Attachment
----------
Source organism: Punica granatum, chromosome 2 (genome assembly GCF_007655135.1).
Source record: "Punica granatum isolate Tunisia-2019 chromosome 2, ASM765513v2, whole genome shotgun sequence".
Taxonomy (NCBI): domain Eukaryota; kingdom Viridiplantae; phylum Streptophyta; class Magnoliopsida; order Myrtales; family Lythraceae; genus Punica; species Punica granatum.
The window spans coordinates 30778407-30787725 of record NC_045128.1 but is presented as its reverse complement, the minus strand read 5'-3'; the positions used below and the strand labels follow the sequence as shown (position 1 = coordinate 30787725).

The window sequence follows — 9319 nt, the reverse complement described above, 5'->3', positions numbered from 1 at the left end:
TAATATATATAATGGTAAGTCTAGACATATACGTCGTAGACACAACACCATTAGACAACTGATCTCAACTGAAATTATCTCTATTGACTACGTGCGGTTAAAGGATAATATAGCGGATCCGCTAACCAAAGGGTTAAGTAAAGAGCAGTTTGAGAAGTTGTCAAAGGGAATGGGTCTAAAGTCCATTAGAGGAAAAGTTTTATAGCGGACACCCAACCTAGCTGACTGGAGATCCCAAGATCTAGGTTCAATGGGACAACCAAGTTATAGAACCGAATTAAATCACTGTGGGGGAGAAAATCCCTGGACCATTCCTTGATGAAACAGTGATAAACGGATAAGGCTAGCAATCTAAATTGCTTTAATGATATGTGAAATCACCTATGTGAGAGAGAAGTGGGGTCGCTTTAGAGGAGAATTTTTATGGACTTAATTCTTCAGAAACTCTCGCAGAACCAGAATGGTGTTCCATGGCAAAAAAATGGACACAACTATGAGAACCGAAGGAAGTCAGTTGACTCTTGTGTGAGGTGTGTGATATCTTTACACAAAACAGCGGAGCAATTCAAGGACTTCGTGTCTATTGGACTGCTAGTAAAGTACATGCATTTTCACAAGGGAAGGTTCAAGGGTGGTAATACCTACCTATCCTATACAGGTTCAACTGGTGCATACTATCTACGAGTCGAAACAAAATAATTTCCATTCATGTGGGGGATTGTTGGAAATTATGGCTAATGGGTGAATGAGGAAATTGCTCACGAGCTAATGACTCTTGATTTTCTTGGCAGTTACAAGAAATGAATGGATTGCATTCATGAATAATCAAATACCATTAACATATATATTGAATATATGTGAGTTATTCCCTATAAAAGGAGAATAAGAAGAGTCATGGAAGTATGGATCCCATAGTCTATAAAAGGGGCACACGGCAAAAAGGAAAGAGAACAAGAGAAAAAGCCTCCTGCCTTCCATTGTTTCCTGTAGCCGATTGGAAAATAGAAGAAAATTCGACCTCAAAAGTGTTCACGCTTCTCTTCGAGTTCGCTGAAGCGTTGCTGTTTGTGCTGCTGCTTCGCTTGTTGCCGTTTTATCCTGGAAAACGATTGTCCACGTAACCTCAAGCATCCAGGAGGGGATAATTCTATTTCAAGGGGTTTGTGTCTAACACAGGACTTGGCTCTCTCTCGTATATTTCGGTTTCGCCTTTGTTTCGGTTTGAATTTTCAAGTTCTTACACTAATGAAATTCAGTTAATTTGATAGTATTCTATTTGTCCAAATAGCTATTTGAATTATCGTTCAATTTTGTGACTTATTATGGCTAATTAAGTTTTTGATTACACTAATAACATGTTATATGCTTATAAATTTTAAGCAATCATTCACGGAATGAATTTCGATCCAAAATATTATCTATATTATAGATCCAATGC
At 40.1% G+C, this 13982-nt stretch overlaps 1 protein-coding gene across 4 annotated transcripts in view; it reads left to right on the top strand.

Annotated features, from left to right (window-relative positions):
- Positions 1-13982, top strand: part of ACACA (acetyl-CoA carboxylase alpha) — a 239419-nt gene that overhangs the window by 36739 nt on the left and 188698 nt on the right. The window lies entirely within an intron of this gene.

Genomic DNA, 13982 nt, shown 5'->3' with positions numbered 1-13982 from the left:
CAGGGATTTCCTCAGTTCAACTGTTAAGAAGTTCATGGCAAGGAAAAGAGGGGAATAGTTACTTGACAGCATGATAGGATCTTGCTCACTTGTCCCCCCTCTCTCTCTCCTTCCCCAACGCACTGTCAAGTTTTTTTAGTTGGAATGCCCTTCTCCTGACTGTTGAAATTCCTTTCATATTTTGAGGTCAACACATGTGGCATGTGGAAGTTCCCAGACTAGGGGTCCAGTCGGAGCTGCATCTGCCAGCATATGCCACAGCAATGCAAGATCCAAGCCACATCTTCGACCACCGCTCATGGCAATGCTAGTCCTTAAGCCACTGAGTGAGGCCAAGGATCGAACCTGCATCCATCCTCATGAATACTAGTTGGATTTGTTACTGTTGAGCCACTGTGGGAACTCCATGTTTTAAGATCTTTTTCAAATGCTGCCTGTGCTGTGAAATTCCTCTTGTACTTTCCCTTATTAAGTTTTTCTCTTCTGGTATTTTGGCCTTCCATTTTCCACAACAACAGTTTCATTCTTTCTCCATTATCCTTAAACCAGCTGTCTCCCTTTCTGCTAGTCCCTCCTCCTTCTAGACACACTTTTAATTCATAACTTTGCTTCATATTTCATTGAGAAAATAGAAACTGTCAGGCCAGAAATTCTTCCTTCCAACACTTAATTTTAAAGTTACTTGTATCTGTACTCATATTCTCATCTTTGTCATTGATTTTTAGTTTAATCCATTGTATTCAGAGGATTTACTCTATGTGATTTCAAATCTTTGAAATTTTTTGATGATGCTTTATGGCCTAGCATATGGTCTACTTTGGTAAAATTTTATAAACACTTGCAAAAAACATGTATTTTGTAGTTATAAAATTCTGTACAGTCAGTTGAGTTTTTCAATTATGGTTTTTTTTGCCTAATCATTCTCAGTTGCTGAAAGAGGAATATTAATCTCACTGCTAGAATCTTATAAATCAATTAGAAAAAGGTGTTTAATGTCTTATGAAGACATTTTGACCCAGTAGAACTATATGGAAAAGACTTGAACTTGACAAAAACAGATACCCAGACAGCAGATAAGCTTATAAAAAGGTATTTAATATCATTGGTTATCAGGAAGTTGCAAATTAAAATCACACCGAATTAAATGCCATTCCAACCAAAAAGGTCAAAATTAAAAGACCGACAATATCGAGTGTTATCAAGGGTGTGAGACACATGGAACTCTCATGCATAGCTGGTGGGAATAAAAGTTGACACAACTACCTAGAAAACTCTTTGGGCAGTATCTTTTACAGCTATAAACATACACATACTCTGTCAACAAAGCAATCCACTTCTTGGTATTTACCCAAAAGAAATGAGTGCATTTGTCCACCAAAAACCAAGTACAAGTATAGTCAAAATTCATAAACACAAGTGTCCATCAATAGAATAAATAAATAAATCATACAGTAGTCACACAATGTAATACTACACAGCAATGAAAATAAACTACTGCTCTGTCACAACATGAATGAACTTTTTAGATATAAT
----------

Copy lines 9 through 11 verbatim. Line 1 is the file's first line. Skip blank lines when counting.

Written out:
- Positions 1-13982, top strand: part of ACACA (acetyl-CoA carboxylase alpha) — a 239419-nt gene that overhangs the window by 36739 nt on the left and 188698 nt on the right. The window lies entirely within an intron of this gene.

Genomic DNA, 13982 nt, shown 5'->3' with positions numbered 1-13982 from the left:
CAGGGATTTCCTCAGTTCAACTGTTAAGAAGTTCATGGCAAGGAAAAGAGGGGAATAGTTACTTGACAGCATGATAGGATCTTGCTCACTTGTCCCCCCTCTCTCTCTCCTTCCCCAACGCACTGTCAAGTTTTTTTAGTTGGAATGCCCTTCTCCTGACTGTTGAAATTCCTTTCATATTTTGAGGTCAACACATGTGGCATGTGGAAGTTCCCAGACTAGGGGTCCAGTCGGAGCTGCATCTGCCAGCATATGCCACAGCAATGCAAGATCCAAGCCACATCTTCGACCACCGCTCATGGCAATGCTAGTCCTTAAGCCACTGAGTGAGGCCAAGGATCGAACCTGCATCCATCCTCATGAATACTAGTTGGATTTGTTACTGTTGAGCCACTGTGGGAACTCCATGTTTTAAGATCTTTTTCAAATGCTGCCTGTGCTGTGAAATTCCTCTTGTACTTTCCCTTATTAAGTTTTTCTCTTCTGGTATTTTGGCCTTCCATTTTCCACAACAACAGTTTCATTCTTTCTCCATTATCCTTAAACCAGCTGTCTCCCTTTCTGCTAGTCCCTCCTCCTTCTAGACACACTTTTAATTCATAACTTTGCTTCATATTTCATTGAGAAAATAGAAACTGTCAGGCCAGAAATTCTTCCTTCCAACACTTAATTTTAAAGTTACTTGTATCTGTACTCATATTCTCATCTTTGTCATTGATTTTTAGTTTAATCCATTGTATTCAGAGGATTTACTCTATGTGATTTCAAATCTTTGAAATTTTTTGATGATGCTTTATGGCCTAGCATATGGTCTACTTTGGTAAAATTTTATAAACACTTGCAAAAAACATGTATTTTGTAGTTATAAAATTCTGTACAGTCAGTTGAGTTTTTCAATTATGGTTTTTTTTGCCTAATCATTCTCAGTTGCTGAAAGAGGAATATTAATCTCACTGCTAGAATCTTATAAATCAATTAGAAAAAGGTGTTTAATGTCTTATGAAGACATTTTGACCCAGTAGAACTATATGGAAAAGACTTGAACTTGACAAAAACAGATACCCAGACAGCAGATAAGCTTATAAAAAGGTATTTAATATCATTGGTTATCAGGAAGTTGCAAATTAAAATCACACCGAATTAAATGCCATTCCAACCAAAAAGGTCAAAATTAAAAGACCGACAATATCGAGTGTTATCAAGGGTGTGAGACACATGGAACTCTCATGCATAGCTGGTGGGAATAAAAGTTGACACAACTACCTAGAAAACTCTTTGGGCAGTATCTTTTACAGCTATAAACATACACATACTCTGTCAACAAAGCAATCCACTTCTTGGTATTTACCCAAAAGAAATGAGTGCATTTGTCCACCAAAAACCAAGTACAAGTATAGTCAAAATTCATAAACACAAGTGTCCATCAATAGAATAAATAAATAAATCATACAGTAGTCACACAATGTAATACTACACAGCAATGAAAATAAACTACTGCTCTGTCACAACATGAATGAACTTTTTAGATATAAT